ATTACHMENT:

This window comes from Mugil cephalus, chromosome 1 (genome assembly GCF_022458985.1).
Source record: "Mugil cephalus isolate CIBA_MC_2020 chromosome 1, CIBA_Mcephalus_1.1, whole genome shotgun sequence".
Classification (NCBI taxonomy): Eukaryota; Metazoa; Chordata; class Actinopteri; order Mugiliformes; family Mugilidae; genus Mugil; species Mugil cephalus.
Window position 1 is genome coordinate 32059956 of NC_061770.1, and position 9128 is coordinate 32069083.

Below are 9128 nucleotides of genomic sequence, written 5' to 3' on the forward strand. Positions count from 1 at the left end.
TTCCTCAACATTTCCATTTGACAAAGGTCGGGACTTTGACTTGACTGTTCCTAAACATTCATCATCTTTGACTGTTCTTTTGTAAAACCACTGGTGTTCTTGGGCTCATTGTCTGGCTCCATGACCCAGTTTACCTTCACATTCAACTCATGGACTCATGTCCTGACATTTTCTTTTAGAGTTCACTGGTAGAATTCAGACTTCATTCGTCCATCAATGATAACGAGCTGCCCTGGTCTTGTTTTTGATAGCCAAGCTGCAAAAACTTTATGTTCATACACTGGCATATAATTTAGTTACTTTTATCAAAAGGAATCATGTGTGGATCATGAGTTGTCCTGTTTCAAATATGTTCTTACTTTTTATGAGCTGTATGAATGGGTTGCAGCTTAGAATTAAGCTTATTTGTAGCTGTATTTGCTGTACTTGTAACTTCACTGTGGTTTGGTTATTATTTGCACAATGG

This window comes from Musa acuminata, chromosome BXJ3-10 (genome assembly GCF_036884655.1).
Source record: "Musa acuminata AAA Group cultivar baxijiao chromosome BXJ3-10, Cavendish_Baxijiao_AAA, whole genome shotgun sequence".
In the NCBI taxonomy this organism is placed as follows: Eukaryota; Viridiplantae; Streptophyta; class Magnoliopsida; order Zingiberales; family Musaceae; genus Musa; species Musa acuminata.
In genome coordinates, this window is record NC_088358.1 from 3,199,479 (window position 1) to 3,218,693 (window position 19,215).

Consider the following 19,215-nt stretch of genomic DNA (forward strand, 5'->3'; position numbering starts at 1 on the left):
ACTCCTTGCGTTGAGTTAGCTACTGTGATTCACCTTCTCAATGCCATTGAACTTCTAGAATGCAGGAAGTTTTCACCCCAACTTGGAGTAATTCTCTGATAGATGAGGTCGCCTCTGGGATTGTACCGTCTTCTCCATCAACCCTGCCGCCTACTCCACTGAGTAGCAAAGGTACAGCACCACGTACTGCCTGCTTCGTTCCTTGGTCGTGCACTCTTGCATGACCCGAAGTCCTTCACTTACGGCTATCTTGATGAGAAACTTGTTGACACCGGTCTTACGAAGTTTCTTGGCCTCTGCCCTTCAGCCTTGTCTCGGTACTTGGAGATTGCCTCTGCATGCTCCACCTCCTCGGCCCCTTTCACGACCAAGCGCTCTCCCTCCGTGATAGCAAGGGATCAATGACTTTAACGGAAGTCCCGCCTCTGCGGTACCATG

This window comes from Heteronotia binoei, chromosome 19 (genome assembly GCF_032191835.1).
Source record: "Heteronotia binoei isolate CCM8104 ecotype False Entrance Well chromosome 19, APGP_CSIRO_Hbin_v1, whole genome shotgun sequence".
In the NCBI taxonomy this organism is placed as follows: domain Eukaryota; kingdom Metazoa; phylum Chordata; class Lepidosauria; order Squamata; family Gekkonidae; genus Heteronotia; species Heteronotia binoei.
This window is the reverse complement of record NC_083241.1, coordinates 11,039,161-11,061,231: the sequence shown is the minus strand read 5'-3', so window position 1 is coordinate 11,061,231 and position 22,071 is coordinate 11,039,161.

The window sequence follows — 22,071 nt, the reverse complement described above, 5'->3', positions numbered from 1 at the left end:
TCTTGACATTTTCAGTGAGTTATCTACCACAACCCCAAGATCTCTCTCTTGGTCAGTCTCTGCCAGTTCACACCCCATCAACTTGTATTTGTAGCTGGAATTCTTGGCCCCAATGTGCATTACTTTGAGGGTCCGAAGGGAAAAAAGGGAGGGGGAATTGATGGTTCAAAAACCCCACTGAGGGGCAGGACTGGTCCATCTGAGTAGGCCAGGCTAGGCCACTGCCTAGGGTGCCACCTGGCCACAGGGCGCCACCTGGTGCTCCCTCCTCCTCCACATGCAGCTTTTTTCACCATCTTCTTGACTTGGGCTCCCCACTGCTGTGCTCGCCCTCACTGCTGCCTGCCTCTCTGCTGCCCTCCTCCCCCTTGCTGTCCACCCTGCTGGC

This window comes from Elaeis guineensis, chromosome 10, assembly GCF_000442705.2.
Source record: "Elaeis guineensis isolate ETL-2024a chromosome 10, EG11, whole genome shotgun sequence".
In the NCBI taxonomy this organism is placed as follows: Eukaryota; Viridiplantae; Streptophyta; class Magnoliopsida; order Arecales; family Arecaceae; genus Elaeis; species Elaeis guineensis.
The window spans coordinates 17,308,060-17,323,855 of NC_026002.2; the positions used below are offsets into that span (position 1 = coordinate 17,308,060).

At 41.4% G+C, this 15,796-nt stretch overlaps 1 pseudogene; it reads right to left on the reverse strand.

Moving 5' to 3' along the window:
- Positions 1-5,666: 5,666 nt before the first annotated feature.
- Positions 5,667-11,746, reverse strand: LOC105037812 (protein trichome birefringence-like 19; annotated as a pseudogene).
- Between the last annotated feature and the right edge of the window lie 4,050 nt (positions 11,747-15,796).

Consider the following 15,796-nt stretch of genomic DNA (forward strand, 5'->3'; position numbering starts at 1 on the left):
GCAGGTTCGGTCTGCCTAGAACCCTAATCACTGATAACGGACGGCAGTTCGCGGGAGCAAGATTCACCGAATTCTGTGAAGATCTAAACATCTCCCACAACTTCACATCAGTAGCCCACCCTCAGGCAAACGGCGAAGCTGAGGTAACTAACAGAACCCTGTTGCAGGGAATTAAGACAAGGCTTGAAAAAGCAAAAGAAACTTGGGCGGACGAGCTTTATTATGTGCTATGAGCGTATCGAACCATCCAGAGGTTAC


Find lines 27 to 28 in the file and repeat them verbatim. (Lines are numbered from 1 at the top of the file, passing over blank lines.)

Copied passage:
- Between the last annotated feature and the right edge of the window lie 4,050 nt (positions 11,747-15,796).

Consider the following 15,796-nt stretch of genomic DNA (forward strand, 5'->3'; position numbering starts at 1 on the left):